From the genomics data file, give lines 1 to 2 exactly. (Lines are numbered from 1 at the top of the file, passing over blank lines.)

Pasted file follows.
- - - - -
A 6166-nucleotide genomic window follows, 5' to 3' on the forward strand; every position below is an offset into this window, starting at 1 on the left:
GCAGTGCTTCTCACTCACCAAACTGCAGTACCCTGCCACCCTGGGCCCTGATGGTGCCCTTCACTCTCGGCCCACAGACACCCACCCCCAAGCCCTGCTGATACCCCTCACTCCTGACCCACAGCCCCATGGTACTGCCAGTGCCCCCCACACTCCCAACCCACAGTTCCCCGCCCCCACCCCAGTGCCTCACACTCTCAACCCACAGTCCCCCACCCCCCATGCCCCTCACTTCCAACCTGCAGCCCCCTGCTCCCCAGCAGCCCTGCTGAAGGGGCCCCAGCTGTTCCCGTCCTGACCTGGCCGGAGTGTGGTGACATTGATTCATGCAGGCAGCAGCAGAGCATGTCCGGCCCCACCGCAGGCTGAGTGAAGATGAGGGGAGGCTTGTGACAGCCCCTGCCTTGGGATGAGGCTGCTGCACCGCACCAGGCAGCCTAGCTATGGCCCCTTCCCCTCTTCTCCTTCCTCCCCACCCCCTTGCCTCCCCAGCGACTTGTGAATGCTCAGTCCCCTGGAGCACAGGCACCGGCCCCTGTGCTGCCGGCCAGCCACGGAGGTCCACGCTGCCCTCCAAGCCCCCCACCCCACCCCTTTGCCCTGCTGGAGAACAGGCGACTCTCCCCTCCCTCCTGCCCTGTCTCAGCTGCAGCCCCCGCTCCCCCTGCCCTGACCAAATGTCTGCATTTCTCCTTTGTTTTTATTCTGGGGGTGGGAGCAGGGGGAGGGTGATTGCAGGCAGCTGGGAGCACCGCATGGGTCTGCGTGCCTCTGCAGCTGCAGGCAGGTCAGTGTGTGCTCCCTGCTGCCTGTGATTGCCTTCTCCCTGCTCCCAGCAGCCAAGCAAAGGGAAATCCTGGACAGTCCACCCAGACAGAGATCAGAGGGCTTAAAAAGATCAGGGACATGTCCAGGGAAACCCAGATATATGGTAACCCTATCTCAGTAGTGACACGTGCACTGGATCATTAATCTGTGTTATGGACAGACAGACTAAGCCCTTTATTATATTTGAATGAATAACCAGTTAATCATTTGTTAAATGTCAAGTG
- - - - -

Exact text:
A 6166-nucleotide genomic window follows, 5' to 3' on the forward strand; every position below is an offset into this window, starting at 1 on the left:
GCAGTGCTTCTCACTCACCAAACTGCAGTACCCTGCCACCCTGGGCCCTGATGGTGCCCTTCACTCTCGGCCCACAGACACCCACCCCCAAGCCCTGCTGATACCCCTCACTCCTGACCCACAGCCCCATGGTACTGCCAGTGCCCCCCACACTCCCAACCCACAGTTCCCCGCCCCCACCCCAGTGCCTCACACTCTCAACCCACAGTCCCCCACCCCCCATGCCCCTCACTTCCAACCTGCAGCCCCCTGCTCCCCAGCAGCCCTGCTGAAGGGGCCCCAGCTGTTCCCGTCCTGACCTGGCCGGAGTGTGGTGACATTGATTCATGCAGGCAGCAGCAGAGCATGTCCGGCCCCACCGCAGGCTGAGTGAAGATGAGGGGAGGCTTGTGACAGCCCCTGCCTTGGGATGAGGCTGCTGCACCGCACCAGGCAGCCTAGCTATGGCCCCTTCCCCTCTTCTCCTTCCTCCCCACCCCCTTGCCTCCCCAGCGACTTGTGAATGCTCAGTCCCCTGGAGCACAGGCACCGGCCCCTGTGCTGCCGGCCAGCCACGGAGGTCCACGCTGCCCTCCAAGCCCCCCACCCCACCCCTTTGCCCTGCTGGAGAACAGGCGACTCTCCCCTCCCTCCTGCCCTGTCTCAGCTGCAGCCCCCGCTCCCCCTGCCCTGACCAAATGTCTGCATTTCTCCTTTGTTTTTATTCTGGGGGTGGGAGCAGGGGGAGGGTGATTGCAGGCAGCTGGGAGCACCGCATGGGTCTGCGTGCCTCTGCAGCTGCAGGCAGGTCAGTGTGTGCTCCCTGCTGCCTGTGATTGCCTTCTCCCTGCTCCCAGCAGCCAAGCAAAGGGAAATCCTGGACAGTCCACCCAGACAGAGATCAGAGGGCTTAAAAAGATCAGGGACATGTCCAGGGAAACCCAGATATATGGTAACCCTATCTCAGTAGTGACACGTGCACTGGATCATTAATCTGTGTTATGGACAGACAGACTAAGCCCTTTATTATATTTGAATGAATAACCAGTTAATCATTTGTTAAATGTCAAGTG